Funyuns: Probably the grossest snack ever conceived

Paul Bacchi, Opinions Editor

Have you ever found yourself against the grain on something? Hating something that everyone else thinks is great?

Now, I realize how angsty that sounds, but that’s where I’m at with one particular snack food: Funyuns.

According to Wikipedia, a Funyun is “an onion-flavored corn snack introduced in the United States in 1969, and invented by Frito-Lay employee George Bigner. Funyuns consist primarily of cornmeal, ring-shaped using an extrusion process, representing the shape and texture of fried onion rings.”

I have some serious issues with that statement.

Firstly, “an onion-flavored corn snack?” Doesn’t sound very appealing to me—if I want to eat something onion- flavored, I’ll just eat an onion. Why make such a convoluted product?

Secondly, Funyuns supposedly represent “the shape and texture of a fried onion.”

Now maybe I’m a bit off here, but I just that that’s patently false.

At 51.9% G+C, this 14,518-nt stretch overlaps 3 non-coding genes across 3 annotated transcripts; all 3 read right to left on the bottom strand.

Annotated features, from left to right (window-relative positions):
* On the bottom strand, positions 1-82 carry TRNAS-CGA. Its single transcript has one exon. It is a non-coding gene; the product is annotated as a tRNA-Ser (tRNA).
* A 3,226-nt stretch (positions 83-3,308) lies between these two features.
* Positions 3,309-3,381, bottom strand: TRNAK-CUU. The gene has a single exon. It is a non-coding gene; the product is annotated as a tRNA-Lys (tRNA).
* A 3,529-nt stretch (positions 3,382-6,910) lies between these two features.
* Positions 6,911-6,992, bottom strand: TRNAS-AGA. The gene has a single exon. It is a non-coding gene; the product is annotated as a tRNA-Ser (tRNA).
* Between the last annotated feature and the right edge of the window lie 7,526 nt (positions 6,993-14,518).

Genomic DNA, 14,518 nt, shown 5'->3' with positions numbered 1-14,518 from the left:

Has the board of directors of Frito-Lay ever had an onion ring? I’m going to have to guess that’s a no, because Funyuns are dry, taste nothing of onion and bear no resemblance in texture to onion rings—real onion rings are wet, delicious and don’t leave your mouth feeling like a desert after just a single bite.

Plus, that packaging. Have you ever seen the packaging of a Funyun bag? A dreadful green and yellow color scheme—already off to a bad start, if you ask me.

And then the bag has the picture of the product inside, and it manages, somehow, to look everything but appetizing.

Some bags have a little note that says “baked not fried” as if that is an advantage, and not yet a further bastardization of that delicious snack I call real fried onion rings.

If you want to eat something onion-flavored, here’s my advice: forget about Funyuns, a product which surely proves that God does not love or care about us, and get some French onion dip, and a chip of your choice—typically, I would say that potato chips pair best with French onion dip.

Now you’re dealing with a snack. The beautiful interplay between the salty crispness of the chip and smooth, velvety onion-ness of the French onion dip. It makes my mouth water just thinking about it.

I will give Funyuns one thing, though—they certainly have their base. Almost every lover of those corn rings that I’ve ever met has been a staunch fan of them, and has considered me crazy for not liking them.

But then, maybe I’m the Galileo of snack foods—I may not be right at this moment, but in a couple hundred years, people will look back on my thoughts and think “Man, that guy sure was right about how much Funyuns sucked.”